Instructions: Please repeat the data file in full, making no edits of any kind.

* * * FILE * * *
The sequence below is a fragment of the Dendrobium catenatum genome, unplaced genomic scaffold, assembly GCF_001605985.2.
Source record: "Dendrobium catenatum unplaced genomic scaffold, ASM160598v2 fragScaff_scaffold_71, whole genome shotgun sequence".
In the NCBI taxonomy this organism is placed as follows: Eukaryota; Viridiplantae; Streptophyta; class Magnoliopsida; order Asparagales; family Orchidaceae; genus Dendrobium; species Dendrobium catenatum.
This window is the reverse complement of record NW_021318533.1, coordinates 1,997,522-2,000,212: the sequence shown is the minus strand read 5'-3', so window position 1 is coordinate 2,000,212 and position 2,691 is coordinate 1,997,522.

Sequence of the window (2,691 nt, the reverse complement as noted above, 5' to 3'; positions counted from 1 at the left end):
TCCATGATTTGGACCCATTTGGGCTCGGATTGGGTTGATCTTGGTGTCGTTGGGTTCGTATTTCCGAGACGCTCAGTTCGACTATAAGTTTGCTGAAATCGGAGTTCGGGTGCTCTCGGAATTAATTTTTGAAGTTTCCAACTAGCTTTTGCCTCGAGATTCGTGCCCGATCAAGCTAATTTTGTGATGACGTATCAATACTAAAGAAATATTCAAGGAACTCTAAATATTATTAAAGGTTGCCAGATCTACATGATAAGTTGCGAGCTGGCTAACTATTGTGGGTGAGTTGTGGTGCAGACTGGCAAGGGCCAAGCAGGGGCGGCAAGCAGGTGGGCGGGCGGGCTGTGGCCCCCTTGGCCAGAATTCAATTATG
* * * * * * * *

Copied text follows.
The sequence below is a fragment of the Dendrobium catenatum genome, unplaced genomic scaffold, assembly GCF_001605985.2.
Source record: "Dendrobium catenatum unplaced genomic scaffold, ASM160598v2 fragScaff_scaffold_71, whole genome shotgun sequence".
In the NCBI taxonomy this organism is placed as follows: Eukaryota; Viridiplantae; Streptophyta; class Magnoliopsida; order Asparagales; family Orchidaceae; genus Dendrobium; species Dendrobium catenatum.
This window is the reverse complement of record NW_021318533.1, coordinates 1,997,522-2,000,212: the sequence shown is the minus strand read 5'-3', so window position 1 is coordinate 2,000,212 and position 2,691 is coordinate 1,997,522.

Sequence of the window (2,691 nt, the reverse complement as noted above, 5' to 3'; positions counted from 1 at the left end):
TCCATGATTTGGACCCATTTGGGCTCGGATTGGGTTGATCTTGGTGTCGTTGGGTTCGTATTTCCGAGACGCTCAGTTCGACTATAAGTTTGCTGAAATCGGAGTTCGGGTGCTCTCGGAATTAATTTTTGAAGTTTCCAACTAGCTTTTGCCTCGAGATTCGTGCCCGATCAAGCTAATTTTGTGATGACGTATCAATACTAAAGAAATATTCAAGGAACTCTAAATATTATTAAAGGTTGCCAGATCTACATGATAAGTTGCGAGCTGGCTAACTATTGTGGGTGAGTTGTGGTGCAGACTGGCAAGGGCCAAGCAGGGGCGGCAAGCAGGTGGGCGGGCGGGCTGTGGCCCCCTTGGCCAGAATTCAATTATG